Wednesday, August 19, 2009

Touching Base with Jason Butler Harner

Posted by Bruce Miller
There are some advantages to being in this business for a long time—34 years, in my case. One of those advantages is that you tend to bump into old friends on the street almost every time you visit New York. Another advantage is, given enough time, a reasonable number of your old friends become successful.

If you’re really lucky, you bump into some of your most successful friends when you’re with your teenagers.

I was lucky last weekend.

One of the shows Hannah and I really wanted to see during this trip to the Big Apple was Our Town, the critically acclaimed revival that’s been packing ‘em in for the last several months at Off Broadway’s Barrow Street Theatre. When Hannah read the Thornton Wilder masterpiece in school, it made it onto her list of favorite plays. But until this trip, she’s never had the chance to see Our Town performed on stage.

Because this critically acclaimed revival is a huge Off Broadway hit, it doesn’t appear at the TKTS half-price booths. After discovering this, Hannah and I decided it was worth it to trek on over to the box office and buy tickets at full price. We hopped the #1 train downtown to Christopher Street, and emerged in the heart of Greenwich Village.

As we walked down Barrow Street toward the theatre, I saw the familiar face of Jason Harner, known professionally now as Jason Butler Harner. Jason is a VCU theatre grad who starred in one of Theatre IV's Theatre Gym productions more than 15 years ago. He had his nose buried in a script, and looked up just as we approached, immediately flashing that startled smile you wear when you unexpectedly bump into a person you haven’t seen in a decade or two.

I’m happy to report that Jason is still just as nice and friendly as ever. I introduced him to Hannah, saying something stupid like, “This is Jason Harner, who is a really famous actor now.” “I’m not a famous actor,” he protested, modestly. Granted, Jason may not be a household name, yet. As for fame, I’ll let you be the judge.

The reason Jason was standing there with his head buried in a script was because he’d just received the nod to take over the role of the Stage Manager in Our Town, and he had only three more days before his first appearance (which was last night, actually). The role had been played brilliantly by the revival’s director, David Cromer. Cromer was leaving the show to begin work on his upcoming Broadway production of Neil Simon's Brighton Beach Memoirs.

The chronology that led up to Jason's latest success reads as follows. Jason graduated from VCU in 1992. He served an apprentice year at Actors Theatre of Louisville, and then received his MFA in Acting from the Tisch School of the Arts in 1997. Immediately after graduation, he appeared in his first Off Broadway play, Shakespeare’s Henry VIII, directed by Mary Zimmerman for the New York Shakespeare Festival at the Delacorte in Central Park.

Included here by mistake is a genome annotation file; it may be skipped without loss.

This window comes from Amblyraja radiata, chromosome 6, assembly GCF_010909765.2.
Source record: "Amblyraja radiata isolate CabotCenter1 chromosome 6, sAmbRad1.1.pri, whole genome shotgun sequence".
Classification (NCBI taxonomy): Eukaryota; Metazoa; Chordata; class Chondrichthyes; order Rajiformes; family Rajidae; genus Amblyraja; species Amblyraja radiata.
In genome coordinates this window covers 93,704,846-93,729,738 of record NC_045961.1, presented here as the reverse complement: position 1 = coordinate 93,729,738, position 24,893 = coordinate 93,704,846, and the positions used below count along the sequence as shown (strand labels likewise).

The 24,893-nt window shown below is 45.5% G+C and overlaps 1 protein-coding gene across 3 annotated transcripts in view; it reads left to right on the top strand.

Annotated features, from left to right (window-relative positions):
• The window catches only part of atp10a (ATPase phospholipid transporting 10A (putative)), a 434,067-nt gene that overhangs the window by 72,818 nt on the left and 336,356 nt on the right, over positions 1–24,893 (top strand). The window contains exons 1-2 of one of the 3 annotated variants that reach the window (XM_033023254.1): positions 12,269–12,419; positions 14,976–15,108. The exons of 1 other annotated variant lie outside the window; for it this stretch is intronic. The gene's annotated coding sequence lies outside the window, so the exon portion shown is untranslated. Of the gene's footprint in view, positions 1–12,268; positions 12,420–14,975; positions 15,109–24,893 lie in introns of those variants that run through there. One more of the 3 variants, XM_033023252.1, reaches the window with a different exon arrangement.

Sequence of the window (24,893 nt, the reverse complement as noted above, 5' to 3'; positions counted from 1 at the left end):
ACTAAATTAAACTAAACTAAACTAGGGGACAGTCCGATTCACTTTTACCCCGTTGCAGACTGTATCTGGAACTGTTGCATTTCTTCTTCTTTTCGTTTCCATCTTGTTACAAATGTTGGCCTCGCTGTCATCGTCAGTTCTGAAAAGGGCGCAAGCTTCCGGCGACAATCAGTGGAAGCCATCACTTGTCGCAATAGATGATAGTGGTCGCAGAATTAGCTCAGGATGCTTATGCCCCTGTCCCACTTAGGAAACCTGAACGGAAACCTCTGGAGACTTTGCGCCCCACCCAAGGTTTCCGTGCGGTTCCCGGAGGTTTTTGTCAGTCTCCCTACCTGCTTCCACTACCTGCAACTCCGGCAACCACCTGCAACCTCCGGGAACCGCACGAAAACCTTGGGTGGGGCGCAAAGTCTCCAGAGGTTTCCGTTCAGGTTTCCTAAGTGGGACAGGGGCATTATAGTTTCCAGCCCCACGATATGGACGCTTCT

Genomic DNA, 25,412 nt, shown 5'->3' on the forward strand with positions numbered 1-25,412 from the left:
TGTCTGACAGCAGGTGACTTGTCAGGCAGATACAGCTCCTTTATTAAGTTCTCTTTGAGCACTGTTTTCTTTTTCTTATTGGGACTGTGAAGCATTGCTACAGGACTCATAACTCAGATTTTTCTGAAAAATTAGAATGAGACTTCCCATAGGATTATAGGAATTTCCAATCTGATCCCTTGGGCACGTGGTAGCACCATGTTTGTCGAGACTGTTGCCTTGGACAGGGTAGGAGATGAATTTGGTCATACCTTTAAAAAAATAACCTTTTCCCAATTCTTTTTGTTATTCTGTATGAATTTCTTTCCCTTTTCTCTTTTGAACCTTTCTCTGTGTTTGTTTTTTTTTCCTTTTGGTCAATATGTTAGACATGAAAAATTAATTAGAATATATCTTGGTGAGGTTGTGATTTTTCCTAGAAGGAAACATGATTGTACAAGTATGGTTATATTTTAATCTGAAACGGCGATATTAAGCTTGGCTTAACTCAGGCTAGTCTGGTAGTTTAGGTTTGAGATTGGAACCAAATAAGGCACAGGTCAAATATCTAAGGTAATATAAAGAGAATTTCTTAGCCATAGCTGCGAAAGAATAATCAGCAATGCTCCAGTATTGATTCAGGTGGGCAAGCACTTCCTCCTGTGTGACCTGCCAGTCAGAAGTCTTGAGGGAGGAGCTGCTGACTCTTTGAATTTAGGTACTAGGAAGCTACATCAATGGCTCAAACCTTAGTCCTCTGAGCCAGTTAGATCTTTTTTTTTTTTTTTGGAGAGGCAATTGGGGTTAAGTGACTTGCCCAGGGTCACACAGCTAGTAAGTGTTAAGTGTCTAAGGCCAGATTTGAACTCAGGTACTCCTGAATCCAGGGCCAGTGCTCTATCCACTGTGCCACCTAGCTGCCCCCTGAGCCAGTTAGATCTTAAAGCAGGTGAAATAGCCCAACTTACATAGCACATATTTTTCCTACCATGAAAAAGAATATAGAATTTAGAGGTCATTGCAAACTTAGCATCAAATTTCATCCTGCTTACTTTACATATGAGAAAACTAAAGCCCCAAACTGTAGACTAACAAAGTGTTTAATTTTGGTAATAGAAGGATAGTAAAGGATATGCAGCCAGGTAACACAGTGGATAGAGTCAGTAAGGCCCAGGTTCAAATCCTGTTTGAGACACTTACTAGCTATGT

Fourteen additional Broadway and Off Broadway credits follow, along with numerous regional productions, including:

2000 – the American premiere of Stoppard’s The Invention of Love, American Conservatory Theatre, San Francisco;

2003 – the American premiere of Observe the Sons of Ulster Marching Towards the Somme, Lincoln Center;

2003 – Hamlet in Hamlet, Dallas Theatre Center;

2004 – Obie Award for Hedda Gabler, Off Broadway;

2004 – Tom in The Glass Menagerie, opposite Sally Fields, Kennedy Center;

2005 – The Ruby Sunrise, Oskar Eustis’s debut as Artistic Director, The Public Theatre;

2006 – The Cherry Orchard opposite Annette Bening and Alfred Molina, Mark Taper Forum, Los Angeles;

2006 – Ivan Turgenev in Stoppard’s The Coast of Utopia opposite a small fraternity of our nation's most promising young actors, Lincoln Center; and

2007 – Hildy Johnson in The Front Page, Williamstown Theatre Festival.

And what has Jason been up to since The Front Page? He played serial killer Gordon Northcott in Clint Eastwood’s film Changeling, which also starred Angelina Jolie. Jason’s standout performance generated so much critical buzz that he was considered a frontrunner for an Oscar nomination as Best Supporting Actor. He also appeared in the HBO miniseries John Adams as Treasury Secretary Oliver Wolcott Jr.

Several of the actors who have moved on from Richmond to national and international success continue to keep in touch with colleagues back here in River City. Jason remains as kind-hearted, open and friendly as ever. It’s my hope that one day we’ll find the right project to lure him back to Barksdale for another performance.

Till then, we wish him all the greatest success with his ever expanding career.

--Bruce Miller
(Photo captions: first photo / right - headshot; second photo / left - with our friend Doug Beane, author of The Little Dog Laughed; third photo / right - with Richard Kind in The Front Page; fourth photo / left - with Pamela Gray in Craig Wright's Orange Flower Water; fifth photo / right - with Maggie Siff in The Ruby Sunrise; sixth photo / left - from the film, Changeling

1 comment:

Anonymous said...

I was really amazed at his performance in "Changeling". It's hard to feel attached to such a character, but in his last scene, I nearly cried with him. If he doesn't land a lead in a film soon, that would be just poor judgement on the part of those casting.